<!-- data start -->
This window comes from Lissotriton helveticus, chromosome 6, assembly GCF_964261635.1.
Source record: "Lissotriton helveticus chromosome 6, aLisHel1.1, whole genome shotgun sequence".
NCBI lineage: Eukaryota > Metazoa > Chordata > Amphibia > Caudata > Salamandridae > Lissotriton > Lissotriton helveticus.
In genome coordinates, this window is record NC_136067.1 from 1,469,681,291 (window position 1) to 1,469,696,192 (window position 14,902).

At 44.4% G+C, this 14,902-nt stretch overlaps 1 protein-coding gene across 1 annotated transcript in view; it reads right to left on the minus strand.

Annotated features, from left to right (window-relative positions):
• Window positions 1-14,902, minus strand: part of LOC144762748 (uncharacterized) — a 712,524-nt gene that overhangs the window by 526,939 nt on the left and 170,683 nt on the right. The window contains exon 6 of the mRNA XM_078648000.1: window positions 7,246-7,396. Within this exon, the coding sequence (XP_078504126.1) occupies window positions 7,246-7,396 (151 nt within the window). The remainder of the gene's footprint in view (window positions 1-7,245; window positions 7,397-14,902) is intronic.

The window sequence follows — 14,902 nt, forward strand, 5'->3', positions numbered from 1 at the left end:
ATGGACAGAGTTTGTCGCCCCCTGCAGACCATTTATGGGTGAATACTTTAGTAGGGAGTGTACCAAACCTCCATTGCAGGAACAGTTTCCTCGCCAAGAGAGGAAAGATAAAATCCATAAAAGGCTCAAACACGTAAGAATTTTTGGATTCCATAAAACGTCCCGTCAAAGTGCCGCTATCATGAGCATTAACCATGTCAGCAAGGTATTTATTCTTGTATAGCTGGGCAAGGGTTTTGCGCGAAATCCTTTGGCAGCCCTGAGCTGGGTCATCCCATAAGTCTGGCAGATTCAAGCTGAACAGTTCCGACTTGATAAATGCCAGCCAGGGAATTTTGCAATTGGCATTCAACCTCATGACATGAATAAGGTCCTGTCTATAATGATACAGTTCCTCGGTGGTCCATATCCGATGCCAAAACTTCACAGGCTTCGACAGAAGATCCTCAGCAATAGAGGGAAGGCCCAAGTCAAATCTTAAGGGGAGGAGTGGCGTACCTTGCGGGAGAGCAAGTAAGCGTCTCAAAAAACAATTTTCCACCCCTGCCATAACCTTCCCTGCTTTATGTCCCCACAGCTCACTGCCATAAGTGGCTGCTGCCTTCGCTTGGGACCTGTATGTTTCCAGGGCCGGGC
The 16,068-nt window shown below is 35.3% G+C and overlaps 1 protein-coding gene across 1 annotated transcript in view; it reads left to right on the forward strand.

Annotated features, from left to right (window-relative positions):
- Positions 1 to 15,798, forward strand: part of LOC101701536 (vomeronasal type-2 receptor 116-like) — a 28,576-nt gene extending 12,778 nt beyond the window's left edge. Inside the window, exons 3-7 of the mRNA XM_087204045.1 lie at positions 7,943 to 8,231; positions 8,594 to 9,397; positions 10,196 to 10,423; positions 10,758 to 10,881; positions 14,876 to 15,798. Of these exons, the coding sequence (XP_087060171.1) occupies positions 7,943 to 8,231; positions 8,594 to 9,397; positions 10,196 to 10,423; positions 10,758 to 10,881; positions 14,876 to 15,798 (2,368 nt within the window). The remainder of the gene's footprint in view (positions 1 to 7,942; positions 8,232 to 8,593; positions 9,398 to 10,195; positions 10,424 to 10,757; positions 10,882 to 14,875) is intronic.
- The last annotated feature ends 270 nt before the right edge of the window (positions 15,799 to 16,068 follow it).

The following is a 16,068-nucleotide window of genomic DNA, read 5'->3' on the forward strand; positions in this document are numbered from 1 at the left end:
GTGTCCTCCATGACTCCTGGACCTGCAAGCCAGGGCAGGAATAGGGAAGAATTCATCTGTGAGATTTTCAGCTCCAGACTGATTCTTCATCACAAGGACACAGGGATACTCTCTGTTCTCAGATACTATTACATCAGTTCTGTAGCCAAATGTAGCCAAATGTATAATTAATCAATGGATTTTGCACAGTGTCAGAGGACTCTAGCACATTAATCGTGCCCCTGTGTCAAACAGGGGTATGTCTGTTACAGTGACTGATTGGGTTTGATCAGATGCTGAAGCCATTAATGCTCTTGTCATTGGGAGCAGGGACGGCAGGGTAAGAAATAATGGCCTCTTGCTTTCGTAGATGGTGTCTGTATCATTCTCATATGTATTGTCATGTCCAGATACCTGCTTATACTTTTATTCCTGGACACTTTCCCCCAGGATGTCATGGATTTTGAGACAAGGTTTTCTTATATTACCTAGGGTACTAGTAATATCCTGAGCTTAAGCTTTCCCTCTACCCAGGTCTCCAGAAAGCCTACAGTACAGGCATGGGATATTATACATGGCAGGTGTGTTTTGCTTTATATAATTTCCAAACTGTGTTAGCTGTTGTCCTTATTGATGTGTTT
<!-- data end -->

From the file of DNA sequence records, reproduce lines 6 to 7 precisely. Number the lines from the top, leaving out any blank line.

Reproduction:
Annotated features, from left to right (window-relative positions):
• Window positions 1-14,902, minus strand: part of LOC144762748 (uncharacterized) — a 712,524-nt gene that overhangs the window by 526,939 nt on the left and 170,683 nt on the right. The window contains exon 6 of the mRNA XM_078648000.1: window positions 7,246-7,396. Within this exon, the coding sequence (XP_078504126.1) occupies window positions 7,246-7,396 (151 nt within the window). The remainder of the gene's footprint in view (window positions 1-7,245; window positions 7,397-14,902) is intronic.